Reviewing a property’s history of rental increases can serve as a point of reference for future changes. Perhaps rent has not increased in a few years making the units are currently under priced. On the other hand, there may be a system in place for gradually increasing rent year by year. If you are new to a building, reference old lease agreements and rent payments to learn more.
Calculate How Much to Raise Rent
A standard rental increase is calculated by taking a percentage of the existing monthly rent, typically anywhere from one to ten percent. For example, if you are renting an apartment for $1450 a three percent increase would be about $43. Most tenants will expect an increase around this amount, especially if it is during a lease renewal. If you want to raise the rent by a higher percentage, sometimes the best approach is to implement incremental increases, rather than all at once. That means you could increase it by $43 for two years in a row, resulting in a six percent increase over time. Not only does this method make it easier for tenants to acclimate to the higher rental price, it also can help you act in compliance with regulations in your area.
To determine an exact increase for your rental property, use your market research as a reference point. The purpose of this information is to help ensure your price is in line with comparable properties; that way you can maximize monthly rental income and minimize potential move outs. If you have different unit types with different rental rates, calculate those accordingly. A set price increase may not be applicable to each unit type in your property. Keep this in mind as you determine your new rent prices.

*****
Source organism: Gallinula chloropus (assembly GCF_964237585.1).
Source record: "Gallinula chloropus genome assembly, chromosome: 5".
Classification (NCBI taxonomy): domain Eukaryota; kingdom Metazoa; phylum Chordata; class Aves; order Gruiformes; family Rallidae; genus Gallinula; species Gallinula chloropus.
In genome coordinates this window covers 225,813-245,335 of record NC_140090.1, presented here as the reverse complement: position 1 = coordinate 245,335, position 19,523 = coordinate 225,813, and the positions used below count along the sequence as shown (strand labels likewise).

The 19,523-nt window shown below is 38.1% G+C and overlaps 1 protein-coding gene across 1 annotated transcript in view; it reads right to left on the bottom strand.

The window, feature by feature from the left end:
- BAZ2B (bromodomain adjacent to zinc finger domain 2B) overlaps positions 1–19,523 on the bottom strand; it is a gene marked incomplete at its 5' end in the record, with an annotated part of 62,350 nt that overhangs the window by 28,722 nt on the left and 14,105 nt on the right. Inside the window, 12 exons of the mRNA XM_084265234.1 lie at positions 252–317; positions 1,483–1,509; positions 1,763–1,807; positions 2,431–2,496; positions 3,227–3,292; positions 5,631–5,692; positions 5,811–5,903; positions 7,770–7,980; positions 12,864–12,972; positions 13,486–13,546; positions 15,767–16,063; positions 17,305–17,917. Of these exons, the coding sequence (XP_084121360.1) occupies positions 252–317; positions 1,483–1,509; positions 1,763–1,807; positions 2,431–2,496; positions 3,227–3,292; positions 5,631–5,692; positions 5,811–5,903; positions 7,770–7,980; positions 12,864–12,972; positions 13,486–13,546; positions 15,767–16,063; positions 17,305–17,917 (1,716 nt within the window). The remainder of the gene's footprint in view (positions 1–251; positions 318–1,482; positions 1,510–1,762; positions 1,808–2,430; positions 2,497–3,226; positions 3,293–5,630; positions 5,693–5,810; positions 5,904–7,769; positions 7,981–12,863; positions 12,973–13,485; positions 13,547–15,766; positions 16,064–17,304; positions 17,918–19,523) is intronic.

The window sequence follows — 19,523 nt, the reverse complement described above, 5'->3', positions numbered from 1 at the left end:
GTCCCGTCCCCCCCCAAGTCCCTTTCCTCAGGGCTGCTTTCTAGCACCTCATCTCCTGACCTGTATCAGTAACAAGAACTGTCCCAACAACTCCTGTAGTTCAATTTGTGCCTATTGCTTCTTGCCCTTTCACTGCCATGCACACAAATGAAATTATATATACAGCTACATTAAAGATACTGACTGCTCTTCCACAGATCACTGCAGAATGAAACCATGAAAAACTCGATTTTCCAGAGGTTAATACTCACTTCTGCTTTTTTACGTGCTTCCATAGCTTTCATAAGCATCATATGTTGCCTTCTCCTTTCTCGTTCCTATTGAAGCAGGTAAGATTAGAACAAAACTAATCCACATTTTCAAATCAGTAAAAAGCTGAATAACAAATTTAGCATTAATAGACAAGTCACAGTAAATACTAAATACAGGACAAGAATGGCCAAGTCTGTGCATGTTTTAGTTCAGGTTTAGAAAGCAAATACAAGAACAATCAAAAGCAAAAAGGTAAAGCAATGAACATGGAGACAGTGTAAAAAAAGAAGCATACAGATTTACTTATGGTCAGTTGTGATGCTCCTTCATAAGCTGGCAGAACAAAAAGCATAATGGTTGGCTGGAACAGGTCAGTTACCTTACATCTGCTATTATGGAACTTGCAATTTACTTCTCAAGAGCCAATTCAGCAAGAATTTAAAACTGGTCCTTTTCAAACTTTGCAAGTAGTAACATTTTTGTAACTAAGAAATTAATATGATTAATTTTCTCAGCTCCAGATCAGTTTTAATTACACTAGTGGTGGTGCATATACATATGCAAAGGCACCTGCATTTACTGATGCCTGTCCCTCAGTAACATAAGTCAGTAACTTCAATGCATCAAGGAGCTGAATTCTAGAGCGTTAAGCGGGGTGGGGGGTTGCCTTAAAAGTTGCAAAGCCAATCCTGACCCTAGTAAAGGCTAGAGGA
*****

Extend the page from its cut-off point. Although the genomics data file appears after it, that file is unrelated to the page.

Send the Rent Increase Letter to Tenants on Time
The key to a successful rental increase lies in how you communicate the change with the tenants. Your approach to a rental increase letter should be two-fold: first, it should follow any legal regulations in the area. Second, it should be handled with care in order to respectfully communicate with tenants. Most states will require 60 days notice for a rental increase. Depending on the type of lease you have with residents (fixed-term or month-to-month) you will need to communicate the increase differently.
A common question is, “can a landlord raise the rent without notice?” The short answer is no. The long answer is: even if you could increase the rent without notice, tenants would likely leave your rental property as soon as they could. A rental increase letter should include the price of the increase, the new monthly rent, the date it will start, and any other relevant information. If you are raising the rent to cover the cost of new amenities, highlight that information in the letter. While you are not required to include an explanation, most tenants will respect the transparency. Remember, sending a rent increase letter to tenants with advance notice is both legally required and helpful to your residents.
A rent increase can be a stressful, yet often necessary, part of the job as an investor or landlord. Before getting started, consult local laws and market prices to make sure your business stays on track. Once you have settled on a percent increase, alert your tenants with advance notice. When handled correctly, a rental increase can improve your overall business while still maintaining positive relationships with tenants. With the right research, and the right price, increasing rent on a property can help boost your business and avoid unnecessary move outs at the same time.
Did this help you learn how to send a rent increase letter to tenants? Share any lingering questions in the comments below.